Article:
Ruling Raises Stakes for Cyberheist Victims

A Missouri firm that unsuccessfully sued its bank to recover $440,000 stolen in a 2010 cyberheist may now be on the hook to cover the financial institution’s legal fees, an appeals court has ruled. Legal experts say the decision is likely to discourage future victims from pursuing such cases.

Choice Escrow and Land Title LLC sued Tupelo, Miss. based BancorpSouth Inc., after hackers who had stolen the firm’s online banking ID and password used the information to make a single unauthorized wire transfer for $440,000 to a corporate bank account in Cyprus.

BancorpSouth’s most secure option for Internet-based authentication at the time was “dual control,” which required the customer to have one user ID and password to approve a wire transfer and another user ID and password to release the same wire transfer. The other option — if the customer chose not to use choose dual control — required one user ID and password to both approve and release a wire transfer.

Choice Escrow’s lawyers argued that because BancorpSouth allowed wire or funds transfers using two options which were both password-based, its commercial online banking security procedures fell short of 2005 guidance from the Federal Financial Institutions Examination Council (FFIEC), which warned that single-factor authentication as the only control mechanism is inadequate for high-risk transactions involving the movement of funds to other parties.

A trial court was unconvinced, and last week The 8th Circuit Court of Appeals found essentially the same thing, while leaning even more toward the defendants.

“It’s a good opinion for banks [and] it’s definitely more pro-bank than pro-consumer,” said Dan Mitchell, a lawyer who chairs the data security practice at Bernstein Shur in Portland, Maine. “The appellate court found the same thing as the basic court. The customer was offered dual controls — that two people should be required to sign off on all transactions — and they were informed that it was important for them to take advantage of this. So, when [Choice Escrow] made an informed decision in writing not to use dual controls, the bank was careful to document that.”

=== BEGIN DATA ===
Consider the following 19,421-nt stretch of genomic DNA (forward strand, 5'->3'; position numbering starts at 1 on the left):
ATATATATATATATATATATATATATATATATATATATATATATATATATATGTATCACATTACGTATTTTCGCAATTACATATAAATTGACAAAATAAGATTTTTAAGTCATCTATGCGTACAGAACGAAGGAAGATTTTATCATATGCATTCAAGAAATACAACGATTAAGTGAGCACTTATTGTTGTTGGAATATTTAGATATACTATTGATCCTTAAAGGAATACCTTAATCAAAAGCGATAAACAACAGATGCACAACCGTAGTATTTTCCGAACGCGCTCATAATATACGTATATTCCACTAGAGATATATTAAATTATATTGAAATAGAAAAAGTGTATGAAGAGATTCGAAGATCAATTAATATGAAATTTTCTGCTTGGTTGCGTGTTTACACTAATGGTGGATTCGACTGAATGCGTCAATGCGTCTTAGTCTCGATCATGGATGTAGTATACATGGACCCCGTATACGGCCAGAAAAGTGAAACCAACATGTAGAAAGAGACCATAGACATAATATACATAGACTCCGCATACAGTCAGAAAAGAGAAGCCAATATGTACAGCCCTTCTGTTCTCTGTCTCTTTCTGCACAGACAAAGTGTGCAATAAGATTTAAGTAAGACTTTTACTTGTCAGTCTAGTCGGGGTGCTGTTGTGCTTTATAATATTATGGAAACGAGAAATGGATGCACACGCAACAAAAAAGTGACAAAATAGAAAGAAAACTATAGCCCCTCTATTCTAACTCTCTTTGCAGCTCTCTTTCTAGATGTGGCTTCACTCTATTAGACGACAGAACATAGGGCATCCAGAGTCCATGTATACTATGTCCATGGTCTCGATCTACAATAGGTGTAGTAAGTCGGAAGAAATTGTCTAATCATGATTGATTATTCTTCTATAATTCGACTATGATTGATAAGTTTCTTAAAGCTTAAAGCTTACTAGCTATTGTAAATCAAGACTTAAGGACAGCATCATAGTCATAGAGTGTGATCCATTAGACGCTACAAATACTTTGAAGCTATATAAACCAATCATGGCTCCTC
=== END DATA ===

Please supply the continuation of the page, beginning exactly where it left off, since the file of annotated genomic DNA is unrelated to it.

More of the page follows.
Perhaps most significantly, Mitchell said, the decision could be a blow to companies trying to recover cyberheist losses from their banks. Bancorp South had asserted at the trial court level that its contract with Choice Escrow indemnified it against paying legal fees in such a dispute. The trial court dismissed that claim, but the appeals court said in its decision that the bank could recover the costs from the escrow firm.

“The bank had asserted a counterclaim that the customer should pay the bank’s legal fees,” said Mitchell, who battled similar claims in which Patco — a Maine construction firm — successfully sued its bank over a $588,000 cyberheist. “There’s no other federal circuit court case other than Patco that has gotten up to that level. The appeals court said the bank can now pursue its legal fees against the customer. And that may end up being the important part of this opinion in the long run if [plaintiffs are] looking at not only have to pay their lawyers to pursue a loss but also those of the bank.”

Charisse Castagnoli, an adjunct professor of law at the John Marshall Law School, said the appeals court decision means that indemnification is now the ‘law of the land’ in the 8th Circuit.

Castagnoli said she expects two results from this decision: that banks which don’t already have these clauses in their online banking agreements will add them; and that cyberheist victims will think more cautiously about bringing a lawsuit.

“This is the first time a court has ruled on fee shifting, and that will certainly have a chilling effect on litigation,” Castagnoli said.

A copy of the appeals court’s ruling is available here (PDF).

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